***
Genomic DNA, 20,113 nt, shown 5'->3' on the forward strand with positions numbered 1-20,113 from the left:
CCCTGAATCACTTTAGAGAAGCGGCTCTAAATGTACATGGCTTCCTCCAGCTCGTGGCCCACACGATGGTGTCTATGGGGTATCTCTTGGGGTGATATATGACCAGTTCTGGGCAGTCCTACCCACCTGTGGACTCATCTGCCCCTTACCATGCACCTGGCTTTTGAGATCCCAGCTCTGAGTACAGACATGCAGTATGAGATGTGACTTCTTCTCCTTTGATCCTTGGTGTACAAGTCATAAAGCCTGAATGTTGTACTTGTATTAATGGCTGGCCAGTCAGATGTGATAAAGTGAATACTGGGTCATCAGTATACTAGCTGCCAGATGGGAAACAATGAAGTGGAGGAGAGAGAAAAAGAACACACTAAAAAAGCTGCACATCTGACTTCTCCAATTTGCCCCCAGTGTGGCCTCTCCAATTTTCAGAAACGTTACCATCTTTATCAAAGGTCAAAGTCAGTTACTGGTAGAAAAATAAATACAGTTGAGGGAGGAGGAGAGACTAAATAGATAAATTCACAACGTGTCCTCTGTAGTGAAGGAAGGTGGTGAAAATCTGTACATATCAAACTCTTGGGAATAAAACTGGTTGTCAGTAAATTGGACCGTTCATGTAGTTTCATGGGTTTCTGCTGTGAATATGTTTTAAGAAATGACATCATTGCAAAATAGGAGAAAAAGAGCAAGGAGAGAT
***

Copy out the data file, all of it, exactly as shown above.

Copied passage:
Genomic DNA, 20,113 nt, shown 5'->3' on the forward strand with positions numbered 1-20,113 from the left:
CCCTGAATCACTTTAGAGAAGCGGCTCTAAATGTACATGGCTTCCTCCAGCTCGTGGCCCACACGATGGTGTCTATGGGGTATCTCTTGGGGTGATATATGACCAGTTCTGGGCAGTCCTACCCACCTGTGGACTCATCTGCCCCTTACCATGCACCTGGCTTTTGAGATCCCAGCTCTGAGTACAGACATGCAGTATGAGATGTGACTTCTTCTCCTTTGATCCTTGGTGTACAAGTCATAAAGCCTGAATGTTGTACTTGTATTAATGGCTGGCCAGTCAGATGTGATAAAGTGAATACTGGGTCATCAGTATACTAGCTGCCAGATGGGAAACAATGAAGTGGAGGAGAGAGAAAAAGAACACACTAAAAAAGCTGCACATCTGACTTCTCCAATTTGCCCCCAGTGTGGCCTCTCCAATTTTCAGAAACGTTACCATCTTTATCAAAGGTCAAAGTCAGTTACTGGTAGAAAAATAAATACAGTTGAGGGAGGAGGAGAGACTAAATAGATAAATTCACAACGTGTCCTCTGTAGTGAAGGAAGGTGGTGAAAATCTGTACATATCAAACTCTTGGGAATAAAACTGGTTGTCAGTAAATTGGACCGTTCATGTAGTTTCATGGGTTTCTGCTGTGAATATGTTTTAAGAAATGACATCATTGCAAAATAGGAGAAAAAGAGCAAGGAGAGAT